Although several grammar patterns make use of the う-Verb 限（かぎ）る ‘to limit’, 限（かぎ）り
may be the most versatile. This is partly because it does not include に like other 限（かぎ）る based structures, and therefore will have its meaning modified by the word that comes directly before it.
限（かぎ）り will follow verbs in their standard forms, and nouns linked to である. Let’s take a look at a few of the standard meanings and translations.
The first meaning indicates that (B) is something that is limited to being within the scope of (A). This is the most standard meaning and can be translated as ‘limited to (A), (B)’.
Him achieving his dream is limited to him being serious about becoming a comedian.
Sales of this item will be limited to this week.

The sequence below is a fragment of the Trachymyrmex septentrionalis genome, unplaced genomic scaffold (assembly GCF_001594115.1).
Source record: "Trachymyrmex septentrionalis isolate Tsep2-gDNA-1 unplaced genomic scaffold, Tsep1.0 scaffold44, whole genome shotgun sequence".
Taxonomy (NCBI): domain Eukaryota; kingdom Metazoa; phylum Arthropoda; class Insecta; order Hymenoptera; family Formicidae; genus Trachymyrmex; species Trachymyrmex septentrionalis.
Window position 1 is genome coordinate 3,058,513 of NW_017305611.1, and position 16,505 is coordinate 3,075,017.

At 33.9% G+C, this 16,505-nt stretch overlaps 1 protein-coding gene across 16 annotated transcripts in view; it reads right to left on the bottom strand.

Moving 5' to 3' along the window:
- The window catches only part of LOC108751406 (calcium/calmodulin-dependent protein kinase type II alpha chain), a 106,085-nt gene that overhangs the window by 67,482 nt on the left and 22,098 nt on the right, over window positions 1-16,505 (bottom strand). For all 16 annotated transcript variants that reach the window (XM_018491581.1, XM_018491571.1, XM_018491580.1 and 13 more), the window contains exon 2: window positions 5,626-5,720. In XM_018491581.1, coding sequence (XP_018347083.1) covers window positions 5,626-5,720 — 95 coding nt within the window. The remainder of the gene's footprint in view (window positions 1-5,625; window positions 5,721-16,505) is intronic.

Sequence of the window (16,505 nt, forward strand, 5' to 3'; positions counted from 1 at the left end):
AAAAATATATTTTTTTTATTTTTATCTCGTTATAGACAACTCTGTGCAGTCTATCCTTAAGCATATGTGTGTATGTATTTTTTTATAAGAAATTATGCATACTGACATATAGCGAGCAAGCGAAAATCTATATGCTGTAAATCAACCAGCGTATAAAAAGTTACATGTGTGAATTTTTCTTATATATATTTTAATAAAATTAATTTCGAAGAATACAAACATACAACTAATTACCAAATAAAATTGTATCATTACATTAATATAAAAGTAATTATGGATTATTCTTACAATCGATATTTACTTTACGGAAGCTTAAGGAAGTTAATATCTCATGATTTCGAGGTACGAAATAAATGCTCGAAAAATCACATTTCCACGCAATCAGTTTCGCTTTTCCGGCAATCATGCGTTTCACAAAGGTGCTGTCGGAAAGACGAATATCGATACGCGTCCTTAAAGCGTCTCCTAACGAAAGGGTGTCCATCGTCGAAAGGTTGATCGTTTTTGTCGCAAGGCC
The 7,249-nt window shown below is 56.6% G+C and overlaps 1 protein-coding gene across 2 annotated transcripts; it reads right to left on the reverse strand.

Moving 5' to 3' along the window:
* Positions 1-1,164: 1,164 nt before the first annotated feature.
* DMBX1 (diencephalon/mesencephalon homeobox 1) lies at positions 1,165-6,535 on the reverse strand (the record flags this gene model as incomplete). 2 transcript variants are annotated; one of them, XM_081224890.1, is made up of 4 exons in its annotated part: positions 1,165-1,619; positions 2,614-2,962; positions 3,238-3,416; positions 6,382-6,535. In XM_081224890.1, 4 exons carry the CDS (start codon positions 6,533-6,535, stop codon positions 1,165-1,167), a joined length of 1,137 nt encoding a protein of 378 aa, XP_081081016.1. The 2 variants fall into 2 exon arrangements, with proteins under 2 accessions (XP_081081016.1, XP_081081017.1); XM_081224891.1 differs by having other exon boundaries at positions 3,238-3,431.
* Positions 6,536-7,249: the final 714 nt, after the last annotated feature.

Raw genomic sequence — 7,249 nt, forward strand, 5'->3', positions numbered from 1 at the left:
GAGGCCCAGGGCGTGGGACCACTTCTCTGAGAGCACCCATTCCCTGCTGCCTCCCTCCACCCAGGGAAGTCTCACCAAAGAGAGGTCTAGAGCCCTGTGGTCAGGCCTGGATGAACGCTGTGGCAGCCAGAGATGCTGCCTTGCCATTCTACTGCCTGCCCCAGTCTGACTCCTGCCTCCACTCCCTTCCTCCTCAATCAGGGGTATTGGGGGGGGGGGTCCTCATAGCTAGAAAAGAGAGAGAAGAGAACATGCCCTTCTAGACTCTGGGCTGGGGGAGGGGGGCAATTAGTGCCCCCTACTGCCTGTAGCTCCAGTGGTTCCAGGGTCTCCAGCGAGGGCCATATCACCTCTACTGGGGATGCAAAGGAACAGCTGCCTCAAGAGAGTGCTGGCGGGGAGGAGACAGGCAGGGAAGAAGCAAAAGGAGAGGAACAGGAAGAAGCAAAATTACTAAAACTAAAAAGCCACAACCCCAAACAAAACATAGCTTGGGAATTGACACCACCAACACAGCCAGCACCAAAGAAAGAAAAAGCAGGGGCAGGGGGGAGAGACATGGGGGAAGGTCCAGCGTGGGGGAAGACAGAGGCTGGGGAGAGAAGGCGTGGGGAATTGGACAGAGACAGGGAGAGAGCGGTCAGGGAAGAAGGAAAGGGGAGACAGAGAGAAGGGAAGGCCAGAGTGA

The second meaning highlights that within the limit or scope of some particular source of information, (B) is true. This scope usually relates to the senses (like vision), or to knowledge. This may be interpreted as ‘as far as (A), (B)’, ‘as long as (A), (B)’.
As far as I heard from him, apparently, Tanaka-kun is getting expelled.
As long as you are a resident of this apartment, we need you to follow the apartment rules.
The third and final meaning of 限（かぎ）り will imply that ‘limited to (A) being the case, (B) will occur’. In this nuance, 限（かぎ）り simply implies that assuming that (A) is true, (B) is something that will need to be taken into account as well. This will be interpreted as ‘while (A) is the case, (B)’, or ‘assuming (A), (B)’.
Assuming that you live in Japan, you need to obey Japanese law.
Since I am the pillar of the family, I must support my family.
Despite these various meanings, 限（かぎ）る will always highlight (A) as the limit or constraint within which the logic of (B) exists.